Gov. Evers Visits MATC to Celebrate Apprenticeship Week

Mark Feldmann,

November 21, 2021

MILWAUKEE -- Wisconsin Gov. Tony Evers experienced firsthand the educational and economic value and advantages of apprenticeships Nov. 19 while visiting Milwaukee Area Technical College’s Education Center at Walker’s Square.

To help MATC celebrate National Apprenticeship Week, Evers toured three programs that can lead to apprenticeships at the Education Center, observing classroom sessions and talking to instructors and students about their experiences.

During National Apprenticeship Week, industry, labor, equity, workforce, education and government leaders nationwide showcase how apprenticeships can boost the economy, improve racial and gender equity, and sustain underserved communities. 

Evers saw all those benefits on display at MATC. College leaders Dr. Vicki J. Martin, MATC president; Dr. Naydeen Gonzalez-De Jesus, executive vice president for student success; Becky Alsup, dean of the Manufacturing, Construction & Transportation Academic & Career Pathway; and Dr. Sadique Isahaku, dean of the General Education Academic & Career Pathway, visited the center with the governor.

Guided by David Polk, MATC’s director of apprenticeships, Evers and the others visited labs and classrooms for MATC’s appliance repair, bricklaying  and construction trades programs. 

MATC offers classroom instruction for 31 apprenticeships in varying fields.

“These students are in high demand right now,” Polk said. “They are learning the skills that employers need. Employers have a choice: They can have someone who has all the skills, or they can have someone who is starting out green.”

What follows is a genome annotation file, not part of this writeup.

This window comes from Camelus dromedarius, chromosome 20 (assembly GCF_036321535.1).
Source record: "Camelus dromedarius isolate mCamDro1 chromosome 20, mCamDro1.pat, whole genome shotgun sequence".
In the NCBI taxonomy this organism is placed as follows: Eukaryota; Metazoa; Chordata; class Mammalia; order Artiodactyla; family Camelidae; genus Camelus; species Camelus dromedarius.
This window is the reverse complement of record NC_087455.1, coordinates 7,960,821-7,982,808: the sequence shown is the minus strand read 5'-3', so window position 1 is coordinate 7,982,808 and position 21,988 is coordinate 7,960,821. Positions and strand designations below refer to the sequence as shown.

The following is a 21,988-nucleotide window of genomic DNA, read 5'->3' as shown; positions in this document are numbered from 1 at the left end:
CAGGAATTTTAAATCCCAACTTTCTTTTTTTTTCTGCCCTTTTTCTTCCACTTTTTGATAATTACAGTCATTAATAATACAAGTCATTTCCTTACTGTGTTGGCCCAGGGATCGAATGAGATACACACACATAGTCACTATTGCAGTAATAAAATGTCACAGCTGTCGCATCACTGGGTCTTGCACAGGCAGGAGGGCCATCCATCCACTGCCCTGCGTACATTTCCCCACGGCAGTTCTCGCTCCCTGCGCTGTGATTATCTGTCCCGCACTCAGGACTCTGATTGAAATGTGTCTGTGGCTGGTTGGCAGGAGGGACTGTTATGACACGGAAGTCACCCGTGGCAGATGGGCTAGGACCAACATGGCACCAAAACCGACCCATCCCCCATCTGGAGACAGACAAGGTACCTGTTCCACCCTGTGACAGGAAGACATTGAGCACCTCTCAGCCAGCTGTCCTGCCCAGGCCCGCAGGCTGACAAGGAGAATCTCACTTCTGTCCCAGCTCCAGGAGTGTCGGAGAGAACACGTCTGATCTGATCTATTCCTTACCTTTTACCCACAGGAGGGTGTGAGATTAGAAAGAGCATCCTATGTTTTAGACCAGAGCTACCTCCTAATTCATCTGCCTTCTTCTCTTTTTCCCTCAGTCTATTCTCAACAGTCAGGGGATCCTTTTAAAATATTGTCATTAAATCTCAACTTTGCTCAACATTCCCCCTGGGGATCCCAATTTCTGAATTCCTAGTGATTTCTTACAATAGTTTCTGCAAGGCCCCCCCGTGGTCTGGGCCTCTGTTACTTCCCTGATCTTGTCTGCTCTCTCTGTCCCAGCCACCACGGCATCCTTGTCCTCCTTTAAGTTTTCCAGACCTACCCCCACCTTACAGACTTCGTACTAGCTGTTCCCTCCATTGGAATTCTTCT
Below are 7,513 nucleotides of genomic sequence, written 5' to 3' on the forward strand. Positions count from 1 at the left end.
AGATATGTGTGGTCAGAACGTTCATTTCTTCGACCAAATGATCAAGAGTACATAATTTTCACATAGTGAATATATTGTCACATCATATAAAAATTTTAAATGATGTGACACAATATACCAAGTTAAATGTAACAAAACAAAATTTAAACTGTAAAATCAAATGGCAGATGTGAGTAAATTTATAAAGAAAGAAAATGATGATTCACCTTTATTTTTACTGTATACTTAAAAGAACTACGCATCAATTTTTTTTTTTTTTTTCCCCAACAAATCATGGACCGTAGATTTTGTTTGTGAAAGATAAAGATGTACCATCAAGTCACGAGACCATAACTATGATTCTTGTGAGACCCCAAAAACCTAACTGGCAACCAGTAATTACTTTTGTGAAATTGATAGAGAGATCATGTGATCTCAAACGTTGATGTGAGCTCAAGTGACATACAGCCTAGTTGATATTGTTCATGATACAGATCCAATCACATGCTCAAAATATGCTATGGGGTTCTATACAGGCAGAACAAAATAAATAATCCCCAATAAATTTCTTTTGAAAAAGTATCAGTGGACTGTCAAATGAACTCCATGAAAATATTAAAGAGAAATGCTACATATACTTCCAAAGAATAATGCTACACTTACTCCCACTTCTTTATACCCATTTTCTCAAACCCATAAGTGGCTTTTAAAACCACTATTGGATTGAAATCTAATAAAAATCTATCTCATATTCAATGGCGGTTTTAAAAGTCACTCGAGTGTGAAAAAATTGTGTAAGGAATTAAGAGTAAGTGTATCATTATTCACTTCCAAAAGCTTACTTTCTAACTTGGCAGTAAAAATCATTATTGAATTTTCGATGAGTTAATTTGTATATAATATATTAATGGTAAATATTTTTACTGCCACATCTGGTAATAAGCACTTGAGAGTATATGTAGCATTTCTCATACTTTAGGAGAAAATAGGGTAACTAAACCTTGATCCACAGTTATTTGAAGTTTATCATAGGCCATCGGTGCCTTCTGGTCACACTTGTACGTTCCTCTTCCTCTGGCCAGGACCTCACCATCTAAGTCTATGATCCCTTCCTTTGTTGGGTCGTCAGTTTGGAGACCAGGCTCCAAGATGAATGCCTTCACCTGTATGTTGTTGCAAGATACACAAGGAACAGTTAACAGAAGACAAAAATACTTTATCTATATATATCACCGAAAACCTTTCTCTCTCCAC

In the appliance repair lab, Evers observed Mike Cantrall diagnosing electric light bulb malfunctions with the support of MATC instructor James Rehm. “I worked in human resources for a number of years, but I found out pretty quickly I couldn’t sit behind a desk all day long,” said Cantrall, a Waukesha native who lives in West Allis. “This is a field that is struggling to find people, so I got into it and have just run with it.”

Appliance repair offers great job stability and a steady income, said Rehm, a 1978 MATC graduate who became an instructor about eight years ago. “There isn’t really a younger generation stepping up to replace the older generation of technicians. There’s a skills shortage,” Rehm said. “If you can commit to nine months in this program, you can come out with a job that pays $60,000 a year.”

In the bricklaying lab, Evers watched two students perfecting their masonry and mortar skills by stacking, securing and finishing a 3-foot-high brick wall. MATC offers a 16-week bricklaying technical diploma program. At the end of the training is a job with an average annual wage of $48,000; experienced masonry workers can earn up to $65,000, according to the U.S. Bureau of Labor Statistics. 

Evers concluded his tour by visiting the carpentry lab, inspecting a full-size wood framed section of a house and examples of cabinetry worked on by Shayla Merriett.

“This program was a good fit for me,” Merriett explained to Evers. “It’s amazing how much I have learned and I can’t wait to get out there and put it to use.”

Apprenticeships combine hands-on training, technical classroom instruction and a paycheck. The training is received on-the-job where the employer teaches many of the occupational skills. The classroom instruction focuses on theoretical knowledge and hands-on learning opportunities pertaining to a specific occupation. 

“Every trade is looking for apprentices,” Kevin Kroll, MATC’s bricklaying instructor, told Evers. “These are fantastic opportunities for people looking for security and salary.”

In Wisconsin, there are 11,735 active apprentices in more than 1,000 programs. Another 2,290 new apprentices were added last year, according to the state Department of Workforce Development.

Evers proclaimed Nov. 15-21, 2021, as Registered Apprenticeship Week in the state. Wisconsin was the first state to pass a regulated apprenticeship law in 1911.

“Our state’s apprenticeship program remains one of the most robust in the United States to this day,” Evers said in his proclamation.